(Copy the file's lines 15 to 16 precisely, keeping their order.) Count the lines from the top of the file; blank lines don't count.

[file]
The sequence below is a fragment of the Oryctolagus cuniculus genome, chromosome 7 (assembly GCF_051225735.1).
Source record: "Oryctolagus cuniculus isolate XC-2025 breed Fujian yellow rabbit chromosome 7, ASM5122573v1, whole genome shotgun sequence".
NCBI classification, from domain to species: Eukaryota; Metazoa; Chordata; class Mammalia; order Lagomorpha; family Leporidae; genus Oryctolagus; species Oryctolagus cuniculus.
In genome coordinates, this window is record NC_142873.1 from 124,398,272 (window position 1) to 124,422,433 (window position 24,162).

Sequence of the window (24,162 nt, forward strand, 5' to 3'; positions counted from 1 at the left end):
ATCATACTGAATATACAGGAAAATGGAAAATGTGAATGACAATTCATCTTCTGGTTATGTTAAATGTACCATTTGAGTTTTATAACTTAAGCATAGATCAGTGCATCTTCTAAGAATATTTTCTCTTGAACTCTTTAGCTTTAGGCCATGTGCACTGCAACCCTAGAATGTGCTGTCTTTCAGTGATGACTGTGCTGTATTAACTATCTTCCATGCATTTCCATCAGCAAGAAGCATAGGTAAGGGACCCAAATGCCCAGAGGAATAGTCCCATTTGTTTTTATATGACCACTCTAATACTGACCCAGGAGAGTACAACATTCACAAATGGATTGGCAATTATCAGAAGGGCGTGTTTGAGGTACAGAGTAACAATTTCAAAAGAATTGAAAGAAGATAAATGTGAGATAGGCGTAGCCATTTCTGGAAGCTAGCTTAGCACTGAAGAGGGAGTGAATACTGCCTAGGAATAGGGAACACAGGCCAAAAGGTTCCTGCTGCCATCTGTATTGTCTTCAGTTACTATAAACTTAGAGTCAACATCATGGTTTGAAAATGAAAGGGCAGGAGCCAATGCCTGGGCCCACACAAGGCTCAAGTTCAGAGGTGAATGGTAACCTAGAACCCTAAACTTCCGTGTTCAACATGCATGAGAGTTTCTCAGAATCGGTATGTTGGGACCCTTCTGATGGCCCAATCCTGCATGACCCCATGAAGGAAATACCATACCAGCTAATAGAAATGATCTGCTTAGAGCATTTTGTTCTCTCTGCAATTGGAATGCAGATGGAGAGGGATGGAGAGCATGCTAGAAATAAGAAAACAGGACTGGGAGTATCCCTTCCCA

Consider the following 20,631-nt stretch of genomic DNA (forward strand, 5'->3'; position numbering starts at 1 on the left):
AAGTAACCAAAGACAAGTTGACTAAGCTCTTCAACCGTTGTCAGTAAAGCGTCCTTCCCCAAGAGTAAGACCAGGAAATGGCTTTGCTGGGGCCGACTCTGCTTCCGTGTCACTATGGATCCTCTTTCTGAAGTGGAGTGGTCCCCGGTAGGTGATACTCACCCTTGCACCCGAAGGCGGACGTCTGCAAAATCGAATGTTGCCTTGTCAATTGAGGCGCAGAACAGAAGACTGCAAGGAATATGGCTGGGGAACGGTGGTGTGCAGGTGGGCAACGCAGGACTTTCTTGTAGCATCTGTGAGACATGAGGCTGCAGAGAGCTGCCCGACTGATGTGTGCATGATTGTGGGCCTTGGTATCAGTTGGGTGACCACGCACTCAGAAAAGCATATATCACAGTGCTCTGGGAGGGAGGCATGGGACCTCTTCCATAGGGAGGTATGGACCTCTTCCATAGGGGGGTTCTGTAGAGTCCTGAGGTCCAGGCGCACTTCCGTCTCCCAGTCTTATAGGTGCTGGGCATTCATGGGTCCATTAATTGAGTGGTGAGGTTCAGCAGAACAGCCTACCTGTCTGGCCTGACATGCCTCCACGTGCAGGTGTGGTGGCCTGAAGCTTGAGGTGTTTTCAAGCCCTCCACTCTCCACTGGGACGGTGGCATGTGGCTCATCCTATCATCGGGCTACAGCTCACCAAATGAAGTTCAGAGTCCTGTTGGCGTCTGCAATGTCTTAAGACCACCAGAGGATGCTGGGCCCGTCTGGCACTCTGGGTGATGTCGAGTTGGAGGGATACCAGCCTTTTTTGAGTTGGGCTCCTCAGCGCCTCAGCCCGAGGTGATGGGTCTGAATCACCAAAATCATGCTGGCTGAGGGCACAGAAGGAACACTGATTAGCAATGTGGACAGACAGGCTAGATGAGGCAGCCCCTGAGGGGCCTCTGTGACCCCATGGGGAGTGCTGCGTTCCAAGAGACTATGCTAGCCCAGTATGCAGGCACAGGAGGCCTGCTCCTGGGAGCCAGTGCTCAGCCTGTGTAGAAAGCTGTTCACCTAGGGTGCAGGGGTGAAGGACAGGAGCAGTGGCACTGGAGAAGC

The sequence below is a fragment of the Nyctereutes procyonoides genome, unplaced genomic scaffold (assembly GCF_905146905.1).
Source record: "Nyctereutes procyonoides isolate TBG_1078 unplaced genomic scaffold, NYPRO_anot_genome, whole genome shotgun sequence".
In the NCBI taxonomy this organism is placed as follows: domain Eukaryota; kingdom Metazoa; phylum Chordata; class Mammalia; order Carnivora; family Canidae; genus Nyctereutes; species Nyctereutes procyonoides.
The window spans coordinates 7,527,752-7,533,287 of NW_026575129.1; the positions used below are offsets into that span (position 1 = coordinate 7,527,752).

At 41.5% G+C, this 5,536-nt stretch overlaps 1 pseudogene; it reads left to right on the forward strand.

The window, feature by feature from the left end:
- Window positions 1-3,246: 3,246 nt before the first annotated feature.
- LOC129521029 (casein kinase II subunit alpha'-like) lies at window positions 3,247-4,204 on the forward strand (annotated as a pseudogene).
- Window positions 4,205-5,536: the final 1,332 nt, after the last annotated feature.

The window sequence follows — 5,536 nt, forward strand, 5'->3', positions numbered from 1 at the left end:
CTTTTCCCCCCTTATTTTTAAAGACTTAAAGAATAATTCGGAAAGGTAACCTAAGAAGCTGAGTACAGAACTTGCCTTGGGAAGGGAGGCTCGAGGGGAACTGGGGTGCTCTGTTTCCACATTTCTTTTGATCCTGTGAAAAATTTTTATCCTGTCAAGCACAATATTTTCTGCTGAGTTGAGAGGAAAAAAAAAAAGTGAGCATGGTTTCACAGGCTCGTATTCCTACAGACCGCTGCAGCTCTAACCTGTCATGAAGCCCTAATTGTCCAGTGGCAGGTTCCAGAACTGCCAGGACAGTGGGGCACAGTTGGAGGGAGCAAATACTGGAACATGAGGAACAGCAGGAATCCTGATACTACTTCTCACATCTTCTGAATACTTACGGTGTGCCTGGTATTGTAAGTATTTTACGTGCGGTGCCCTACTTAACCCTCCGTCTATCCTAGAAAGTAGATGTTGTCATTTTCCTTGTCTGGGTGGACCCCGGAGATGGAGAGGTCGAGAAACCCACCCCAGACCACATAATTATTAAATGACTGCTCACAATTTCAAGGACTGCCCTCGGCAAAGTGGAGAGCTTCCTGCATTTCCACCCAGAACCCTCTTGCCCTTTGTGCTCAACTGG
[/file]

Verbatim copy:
- Window positions 1-3,246: 3,246 nt before the first annotated feature.
- LOC129521029 (casein kinase II subunit alpha'-like) lies at window positions 3,247-4,204 on the forward strand (annotated as a pseudogene).